What is the Macula?
The Macula is located at the back of the eye upon the retina. The retina is a light sensitive surface that lines the inside of the eye. It is responsible for recreating the image of the world upon. It has a complex makeup of nerves, synapses, and both rod and cone shaped photoreceptor cells that are designed to capture light and variances in colour. All this information is sent to the brain via the optic nerve creating sight. At the centre of the retina is the macula which is responsible for central and fine detail vision or high-acuity vision. The macula helps us with a range of activities such as reading, writing, driving and recognising faces by giving us detailed central vision. Whilst the retina is red, the macula is more yellow in colour, which allows it to absorb more blue and ultraviolet light acting as the eye’s natural sunblock. Typically a loss of central vision is usually a result of a problem with the maculae. Unlike a loss in peripheral vision, problems with central vision are usually more easily identified.
What is Macular Degeneration?
Macular degeneration also known as age-related macular degeneration (AMD for short) is a condition that leads to a loss in central vision. As a result of aging, the cells in the retina begin to die off and are unable to regenerate. The progression of AMD is painless, which can make it difficult to detect early on. AMD is the largest cause of visual loss in the developed world. In the UK AMD affects over 600,000 people, with an average of 200 new cases diagnosed every day. It is most common in people over the age of 60. There are two types of AMD:
- Dry AMD – As a result of aging, the macular tissues begin to thin out, depositing the pigment of the macula upon the retina. Dry AMD is the most common form of AMD and accounts for 90% of cases. It is most commonly identified by the build-up of yellow spots known as ‘drusen’ on the retina, which are thought to be the results of a breakdown in macular tissue.
- Wet AMD – In rarer cases, particularly if dry AMD is left untreated, the condition will progress into wet AMD. As a result in the deterioration of the macular tissue, the body attempts to build new blood vessels underneath the macula. In doing so however, it can cause severe damage to central vision as deposits of blood and other bodily fluids begin to scar the macula itself.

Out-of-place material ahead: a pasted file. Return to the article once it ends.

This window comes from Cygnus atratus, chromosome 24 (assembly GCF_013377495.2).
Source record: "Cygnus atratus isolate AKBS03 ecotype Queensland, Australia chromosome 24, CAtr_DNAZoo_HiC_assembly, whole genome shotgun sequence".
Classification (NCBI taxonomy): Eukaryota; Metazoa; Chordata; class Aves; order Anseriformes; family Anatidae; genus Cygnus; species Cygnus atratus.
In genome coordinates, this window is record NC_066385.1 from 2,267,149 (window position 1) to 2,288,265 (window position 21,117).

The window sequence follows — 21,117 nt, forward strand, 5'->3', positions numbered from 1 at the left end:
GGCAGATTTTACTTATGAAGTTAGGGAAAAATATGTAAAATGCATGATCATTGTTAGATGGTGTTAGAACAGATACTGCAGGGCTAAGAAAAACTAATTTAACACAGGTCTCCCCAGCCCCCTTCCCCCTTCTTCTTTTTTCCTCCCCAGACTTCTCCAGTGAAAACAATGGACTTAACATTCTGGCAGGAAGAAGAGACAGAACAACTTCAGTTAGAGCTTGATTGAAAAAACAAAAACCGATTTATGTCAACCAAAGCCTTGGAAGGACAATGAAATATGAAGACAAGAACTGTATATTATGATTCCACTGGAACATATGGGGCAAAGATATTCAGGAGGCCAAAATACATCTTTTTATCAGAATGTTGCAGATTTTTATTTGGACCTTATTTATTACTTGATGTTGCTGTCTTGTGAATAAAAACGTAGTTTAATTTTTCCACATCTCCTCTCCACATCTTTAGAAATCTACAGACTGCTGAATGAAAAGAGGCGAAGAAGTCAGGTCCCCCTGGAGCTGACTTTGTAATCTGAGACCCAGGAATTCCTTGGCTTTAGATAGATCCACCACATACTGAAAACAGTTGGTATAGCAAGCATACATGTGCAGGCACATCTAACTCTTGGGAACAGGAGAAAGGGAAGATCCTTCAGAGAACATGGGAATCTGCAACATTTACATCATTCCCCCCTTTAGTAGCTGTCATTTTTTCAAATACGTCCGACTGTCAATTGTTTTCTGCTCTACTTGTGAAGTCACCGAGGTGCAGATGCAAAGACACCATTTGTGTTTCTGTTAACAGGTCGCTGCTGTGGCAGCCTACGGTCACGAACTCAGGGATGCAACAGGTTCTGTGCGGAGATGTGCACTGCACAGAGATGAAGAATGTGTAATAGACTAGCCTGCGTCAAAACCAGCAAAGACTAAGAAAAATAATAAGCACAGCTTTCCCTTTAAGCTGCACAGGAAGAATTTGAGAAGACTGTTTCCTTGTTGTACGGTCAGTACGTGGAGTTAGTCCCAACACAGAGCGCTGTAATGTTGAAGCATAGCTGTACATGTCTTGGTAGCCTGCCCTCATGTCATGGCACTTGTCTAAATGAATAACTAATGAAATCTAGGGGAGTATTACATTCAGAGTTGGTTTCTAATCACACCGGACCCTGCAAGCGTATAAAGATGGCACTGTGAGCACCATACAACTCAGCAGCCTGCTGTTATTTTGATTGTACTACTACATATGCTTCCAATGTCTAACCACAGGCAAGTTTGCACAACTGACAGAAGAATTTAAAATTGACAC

Though macular degeneration is usually attributed to the process of aging. Research also suggests that there may be a hereditary element that are inherited through genetics.
How to take care of your Maculae
There is no known cure for macular degeneration, though recent advances in gene therapy are discovering potentially revolutionary ways of treating the condition. Taking care of your maculae and your eye health essentially requires the same steps you would take to maintain good health in general. Regular exercise, a balanced diet, maintenance of high levels of personal hygiene, and an avoidance of the harmful effects of smoking. These are all things that can improve the long term quality of your vision. For the macular and your eyes specifically:
- A Healthy Diet of fruit and vegetables – A plentiful supply of antioxidants are extremely important for the eyes and the body in general. A regular intake of vitamins A, C and E can be gained by eating most fruit and vegetables, but lutein is another antioxidant that is useful for eyes. The human body is unable to make lutein, which is why it has to come from the food we eat.
- Protect yourself from UV radiation: over exposure to sunlight without the proper precautions can lead to multiple problems in the long term. Though UV’s risk to the skin is well known, it is the effect it can have on your eyes that is less well known. Prolonged exposure of UV rays to the eye can have a harmful effect on your retinae, which is why it is important to ensure your sunglasses block 100% of UV rays.
- Book an eye test – once every two years: The best defence against macular degeneration is an early diagnosis and the most effective means of diagnosis is to have an eye test. During your eye test, digital retinal photography can quickly give optometrists a detailed look of your macula as well as the state of your retinas at large. The average person should be getting their eyes tested at least every two years, this means that any changes in your eyes are tracked and measured.
For more information about the maculars and protecting AMD go to the Macular Society’s homepage.